It is therefore desirable to have a continuous transmission from all transmit antennas to avoid temperature related signal “breathing.” Thus, in further proposed MIMO frame formats, orthogonality is maintained using cyclic delay diversity (CDD), Walsh coding or tone interleaving across the different transmit antennas. The CDD short training symbol, however, cannot measure the received signal power with sufficient accuracy. Thus, additional backoff is required in the RF chain and additional dynamic range is required in the digitization process. Likewise, the tone interleaved design is not fully backwards compatible with a number of existing 802.11a/g devices that use short training for timing synchronization or use time domain channel estimation.
In a system that does not include legacy devices, or desires greater efficiency at the expense of losing backwards compatibility, the preamble does not need to include fields intended for legacy devices. Thus, a short preamble format has been suggested for reducing the overhead associated with the preamble in such environments. A need therefore exists for improved long and short MIMO preamble formats and training techniques that provide reduced preamble overhead.
Generally, methods and apparatus are provided for reducing power fluctuations during preamble training in a multiple antenna communication system having N antennas, using cyclic delays. According to one aspect of the invention, a preamble having a legacy portion and a high throughput portion is transmitted (or received) on each of N antennas, wherein at least a portion of the preamble on a first of the N antennas is delayed relative to at least the portion of the preamble on a second of the N antennas, wherein the delay is non-orthogonal amount to introduce variation across the preambles transmitted on the N transmit antennas. The legacy portion may be, for example, an 802.11a/g preamble.
The preamble can be delayed on each of the N antennas, for example, by approximately 5-10% of a symbol duration. The delay amounts can optionally be selected to maintain compatibility with one or more legacy devices. The preamble is one or more of a long preamble format or a short preamble format.
A more complete understanding of the present invention, as well as further features and advantages of the present invention, will be obtained by reference to the following detailed description and drawings.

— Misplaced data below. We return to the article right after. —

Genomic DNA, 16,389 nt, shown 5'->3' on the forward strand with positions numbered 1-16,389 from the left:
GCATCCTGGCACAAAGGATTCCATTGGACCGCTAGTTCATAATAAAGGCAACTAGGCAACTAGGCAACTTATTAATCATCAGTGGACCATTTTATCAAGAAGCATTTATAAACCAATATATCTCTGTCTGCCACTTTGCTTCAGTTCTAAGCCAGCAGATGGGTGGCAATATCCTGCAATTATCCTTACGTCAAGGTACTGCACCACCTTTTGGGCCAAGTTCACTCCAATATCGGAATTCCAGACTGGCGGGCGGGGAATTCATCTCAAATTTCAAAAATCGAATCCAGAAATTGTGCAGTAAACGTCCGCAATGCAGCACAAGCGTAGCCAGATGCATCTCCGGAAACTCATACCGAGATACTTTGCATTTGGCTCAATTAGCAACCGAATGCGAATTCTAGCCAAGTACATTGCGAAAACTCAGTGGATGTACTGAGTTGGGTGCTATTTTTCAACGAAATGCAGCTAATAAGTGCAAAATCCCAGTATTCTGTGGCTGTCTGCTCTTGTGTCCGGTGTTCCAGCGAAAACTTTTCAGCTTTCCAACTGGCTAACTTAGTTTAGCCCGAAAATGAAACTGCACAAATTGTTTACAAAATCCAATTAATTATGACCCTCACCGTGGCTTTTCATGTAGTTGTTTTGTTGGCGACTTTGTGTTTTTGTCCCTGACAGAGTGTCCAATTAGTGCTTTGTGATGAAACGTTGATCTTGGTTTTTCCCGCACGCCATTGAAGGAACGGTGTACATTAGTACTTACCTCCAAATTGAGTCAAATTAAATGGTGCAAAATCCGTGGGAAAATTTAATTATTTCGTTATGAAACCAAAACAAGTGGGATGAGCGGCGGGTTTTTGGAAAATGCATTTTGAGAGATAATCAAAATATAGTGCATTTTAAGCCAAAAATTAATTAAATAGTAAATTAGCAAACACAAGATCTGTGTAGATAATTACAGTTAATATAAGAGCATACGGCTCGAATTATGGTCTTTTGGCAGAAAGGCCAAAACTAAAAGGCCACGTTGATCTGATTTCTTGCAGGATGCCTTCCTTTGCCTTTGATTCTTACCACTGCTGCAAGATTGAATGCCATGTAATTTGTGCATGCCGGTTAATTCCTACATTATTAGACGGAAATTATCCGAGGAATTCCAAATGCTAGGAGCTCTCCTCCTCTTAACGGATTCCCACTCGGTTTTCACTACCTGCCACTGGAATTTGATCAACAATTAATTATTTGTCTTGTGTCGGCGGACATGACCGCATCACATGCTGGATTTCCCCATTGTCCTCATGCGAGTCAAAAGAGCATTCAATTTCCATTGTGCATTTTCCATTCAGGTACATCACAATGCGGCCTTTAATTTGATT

The present invention provides long and short preamble formats and techniques for preamble training for MIMO systems.
Generally, as discussed further below in conjunction with
In the exemplary preamble design 300, the transmitter 100 first transmits the legacy 802.11a/g preamble 310, for example, using CDD. The legacy preamble 310 permits the performance of packet detection and coarse frequency offset estimation. The results of these two functions are also going to be used in the MIMO transmission. In addition to these two functions, the legacy preamble 310 is used to perform legacy AGC, timing and frequency synchronization and channel estimation, in a known manner. The receiver 200 then decodes the subsequent legacy and HT signal fields. The HT signal field is also transmitted using CDD (or tone interleaving).
As shown in
In an exemplary two antenna system, the HT-LTF is 7.2 μs. In an exemplary four antenna system, the HT-LTF is 19.2 μs. In an exemplary system, the HT-STF is 2.4 μs long. In another exemplary system, the HT-STF is 4.0 μs long.
The HT-STF and HT-LTF fields of
The tone interleaving embodiment shown in
The CDD embodiment shown in
The preamble 700 comprises two high throughput long training fields, that are sufficient to distinguish four transmit branches 710, when used with CDD and orthogonal precode mapping. In other words, for the exemplary design 700 of
If the long preamble formats 300, 600 of
In the four transmit antenna implementation, two time slots are required to estimate the four spatial streams. It has been observed that smoothing is problematic if beam steering is performed at the transmitter. The length of the HT-LTF of
As shown in
Since the OFDM symbol is not repeated in each time slot, the length of the HT-LTF 1100 for four spatial streams is (4*0.8)+(4*3.2) or 16 μs. If the OFDM symbol is repeated in each time slot, the system is more robust, since two symbols with twice the energy are available to improve the estimation (at the expense of longer preambles).